comparing CPU

Discussion in 'Computer Hardware, Devices and Accessories' started by Noctosphere, Jun 10, 2016.

  1. Noctosphere
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    Noctosphere Moon furries | Official follower of Skiddon't-ism

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    So yeah, my CPU is a intel i7-2600 3.4ghz
    I want to know, what makes this intel i7-6700TE 3.4ghz better than mine?

    Both have 4 core/8 thread
    Both have a 3.4 ghz speed, but mine is a 2nd gen, this one a 6th gen...
    What makes a gen better than another?
     
  2. TotalInsanity4

    TotalInsanity4 GBAtemp Supreme Overlord

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    Generational changes usually reduce heat and make the processors more efficient (gets more done at a lower wattage). Don't upgrade if you don't need to, I hear the second gen is actually very reliable
     
  3. raystriker

    raystriker Alpha PC Builder

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    You are partially correct.

    "Tick-Tock" was a model adopted by chip manufacturer Intel Corporation from 2007 to follow every microarchitectural change with a die shrink of the process technology. Every "tick" represents a shrinking of the process technology of the previous microarchitecture and every "tock" designates a new microarchitecture. Every year to 18 months, there is expected to be one tick or tock.


    What does this mean?

    So here's the thing, every time a new architecture is introduced, we mainly expect an increase in IPC (instructions per clock). More IPC basically means that the CPU can process more information in a given time.

    And then we have the refresh, ie improvement in manufacturing process while not really changing the architecture. Manufacturing process basically means the size if the transistors on the silicon chip. Hence, smaller manufacturing process leads to less power consumption and an increased ability to dope more transistors in the silicon chip.

    But what does this mean for you?
    It means that the 6th gen processor is waaay better at thermals and power consumption while giving much more power from under the hood.

    Sandy bridge was great, had the highest IPC jump we've ever seen, but of course over the time, over several generations, it has become irrelevant for those who need high permformance. To even get the i7 2700k to i7 6700k performance wise, you'll have to overclock it to insane Hertz (probably 5ghz+). And not every chip has as much headroom for OC. Not recommended.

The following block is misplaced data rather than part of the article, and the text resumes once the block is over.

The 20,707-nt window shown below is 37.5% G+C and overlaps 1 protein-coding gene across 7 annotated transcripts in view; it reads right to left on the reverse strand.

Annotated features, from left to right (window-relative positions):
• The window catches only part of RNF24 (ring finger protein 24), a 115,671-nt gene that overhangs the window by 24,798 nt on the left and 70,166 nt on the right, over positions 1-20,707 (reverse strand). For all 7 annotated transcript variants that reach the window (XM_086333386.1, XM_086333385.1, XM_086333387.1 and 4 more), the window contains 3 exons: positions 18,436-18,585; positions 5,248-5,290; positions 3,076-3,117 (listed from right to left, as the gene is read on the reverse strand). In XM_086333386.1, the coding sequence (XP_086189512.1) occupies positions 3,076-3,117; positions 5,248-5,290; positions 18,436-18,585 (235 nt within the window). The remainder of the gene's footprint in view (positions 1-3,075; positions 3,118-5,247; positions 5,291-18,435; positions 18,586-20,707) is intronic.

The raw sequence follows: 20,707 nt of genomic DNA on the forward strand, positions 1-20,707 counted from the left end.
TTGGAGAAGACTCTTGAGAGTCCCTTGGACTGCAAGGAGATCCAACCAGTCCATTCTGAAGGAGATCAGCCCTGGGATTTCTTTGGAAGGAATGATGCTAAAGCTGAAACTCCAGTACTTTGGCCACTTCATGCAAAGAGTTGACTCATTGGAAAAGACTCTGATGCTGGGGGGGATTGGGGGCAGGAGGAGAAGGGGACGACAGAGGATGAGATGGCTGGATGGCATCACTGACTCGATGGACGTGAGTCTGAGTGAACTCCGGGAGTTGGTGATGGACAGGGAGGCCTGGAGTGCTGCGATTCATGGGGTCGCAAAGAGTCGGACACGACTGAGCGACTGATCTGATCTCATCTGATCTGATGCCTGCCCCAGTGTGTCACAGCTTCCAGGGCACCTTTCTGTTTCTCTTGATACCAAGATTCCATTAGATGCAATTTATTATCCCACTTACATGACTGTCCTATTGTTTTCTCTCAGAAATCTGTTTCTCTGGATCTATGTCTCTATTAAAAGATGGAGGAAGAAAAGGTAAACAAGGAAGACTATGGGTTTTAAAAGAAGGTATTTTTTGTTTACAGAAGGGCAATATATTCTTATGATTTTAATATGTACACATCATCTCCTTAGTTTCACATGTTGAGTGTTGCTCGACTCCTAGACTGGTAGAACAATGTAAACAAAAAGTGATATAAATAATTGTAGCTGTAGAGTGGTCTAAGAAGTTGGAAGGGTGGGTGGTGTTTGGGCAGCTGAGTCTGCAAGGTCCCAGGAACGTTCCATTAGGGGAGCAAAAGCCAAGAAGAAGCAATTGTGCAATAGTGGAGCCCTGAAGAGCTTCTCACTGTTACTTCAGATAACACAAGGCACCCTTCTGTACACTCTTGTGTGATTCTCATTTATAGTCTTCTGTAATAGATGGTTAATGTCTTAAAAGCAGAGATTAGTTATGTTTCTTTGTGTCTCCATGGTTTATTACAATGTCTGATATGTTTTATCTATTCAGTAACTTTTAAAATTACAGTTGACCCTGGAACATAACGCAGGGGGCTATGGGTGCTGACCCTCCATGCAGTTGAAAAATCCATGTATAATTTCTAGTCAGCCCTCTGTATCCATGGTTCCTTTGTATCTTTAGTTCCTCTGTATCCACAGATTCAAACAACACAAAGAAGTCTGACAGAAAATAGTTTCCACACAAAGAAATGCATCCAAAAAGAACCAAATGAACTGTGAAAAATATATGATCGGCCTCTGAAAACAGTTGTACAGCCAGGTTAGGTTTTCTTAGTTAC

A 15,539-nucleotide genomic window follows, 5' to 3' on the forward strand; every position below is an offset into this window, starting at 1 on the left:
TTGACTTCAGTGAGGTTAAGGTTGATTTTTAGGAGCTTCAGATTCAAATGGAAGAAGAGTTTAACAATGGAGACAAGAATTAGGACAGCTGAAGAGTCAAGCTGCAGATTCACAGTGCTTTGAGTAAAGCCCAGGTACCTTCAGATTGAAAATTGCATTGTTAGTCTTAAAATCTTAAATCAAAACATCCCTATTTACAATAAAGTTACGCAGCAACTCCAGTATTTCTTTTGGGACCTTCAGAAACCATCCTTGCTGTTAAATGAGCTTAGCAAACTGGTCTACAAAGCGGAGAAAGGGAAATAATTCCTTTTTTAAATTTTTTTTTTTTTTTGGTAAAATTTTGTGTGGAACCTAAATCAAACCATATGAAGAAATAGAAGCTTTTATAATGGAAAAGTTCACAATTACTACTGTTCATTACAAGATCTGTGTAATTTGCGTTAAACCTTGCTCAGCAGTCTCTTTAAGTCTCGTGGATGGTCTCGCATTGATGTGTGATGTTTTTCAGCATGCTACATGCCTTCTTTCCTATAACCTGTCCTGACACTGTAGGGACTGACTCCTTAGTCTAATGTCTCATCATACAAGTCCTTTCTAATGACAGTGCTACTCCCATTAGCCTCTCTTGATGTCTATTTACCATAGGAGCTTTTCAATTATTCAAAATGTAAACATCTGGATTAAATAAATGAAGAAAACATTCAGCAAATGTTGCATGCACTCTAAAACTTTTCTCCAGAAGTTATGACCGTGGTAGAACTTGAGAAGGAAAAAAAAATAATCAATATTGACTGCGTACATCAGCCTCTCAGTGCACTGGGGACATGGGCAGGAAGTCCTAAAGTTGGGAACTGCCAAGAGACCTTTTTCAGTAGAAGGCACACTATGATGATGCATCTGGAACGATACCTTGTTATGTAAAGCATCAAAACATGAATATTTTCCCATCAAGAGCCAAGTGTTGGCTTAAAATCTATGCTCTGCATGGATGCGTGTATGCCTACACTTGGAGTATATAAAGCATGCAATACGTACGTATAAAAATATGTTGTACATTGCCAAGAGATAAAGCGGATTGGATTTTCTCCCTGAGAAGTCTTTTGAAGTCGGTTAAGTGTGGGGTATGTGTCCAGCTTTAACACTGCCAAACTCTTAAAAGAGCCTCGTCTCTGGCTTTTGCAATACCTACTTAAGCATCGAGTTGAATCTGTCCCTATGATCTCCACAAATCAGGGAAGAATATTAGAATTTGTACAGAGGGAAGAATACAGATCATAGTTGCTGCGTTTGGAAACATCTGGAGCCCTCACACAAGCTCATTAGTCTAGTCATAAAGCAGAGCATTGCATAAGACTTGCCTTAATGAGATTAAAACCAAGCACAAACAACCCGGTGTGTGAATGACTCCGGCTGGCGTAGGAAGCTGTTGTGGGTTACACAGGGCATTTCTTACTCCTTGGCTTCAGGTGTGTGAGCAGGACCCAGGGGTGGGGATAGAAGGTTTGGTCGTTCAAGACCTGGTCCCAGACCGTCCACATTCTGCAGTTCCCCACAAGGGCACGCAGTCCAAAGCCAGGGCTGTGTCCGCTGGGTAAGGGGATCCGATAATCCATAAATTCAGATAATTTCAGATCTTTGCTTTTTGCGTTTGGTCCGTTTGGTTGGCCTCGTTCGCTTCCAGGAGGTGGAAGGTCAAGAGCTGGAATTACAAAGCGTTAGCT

Last edited by raystriker, Jun 10, 2016
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  4. TotalInsanity4

    TotalInsanity4 GBAtemp Supreme Overlord

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    Thanks, that was much more eloquent lol. I was trying to give him the quick-n-dirty because I was on mobile at the time.

    However, I do disagree on the last point you made. While yes, any Sandy Bridge chip is faaaar behind any Skylake chip, and I would absolutely not recommend buying a Sandy Bridge CPU over a current gen one unless you're on an EXTREME budget (read: "I need to build a computer for less than $200, what do I do?"), this is a CPU that he already has, and unless he has complaints about programs not running because the hardware is out of date, it appears to be serving him quite well. I don't think that an upgrade is necessary.

    Ignore that, when you said "not recommended" I thought you were referring to him using the CPU, not overclocking to >5GHz. Whoops :P
     
  5. raystriker

    raystriker Alpha PC Builder

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    I quite a agree with your views. A Sandy bridge i7 can easily do most of the tasks without any problem. Day to day and casual tasks won't show much difference between the skylake and sandy bridge. BUT when it comes to playing the latest AAA games or playing around with 4K raw data etc, one will notice a HUGE difference between skylakes and sandy bridges.
     
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  6. endoverend

    endoverend AKA zooksman

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    GHz and cores aren't the only things that gauge a processor's performance. One is a whole different generation of chip which can mean massive performance changes one way or another. It's not that easy to compare CPUs based on specs alone.
     
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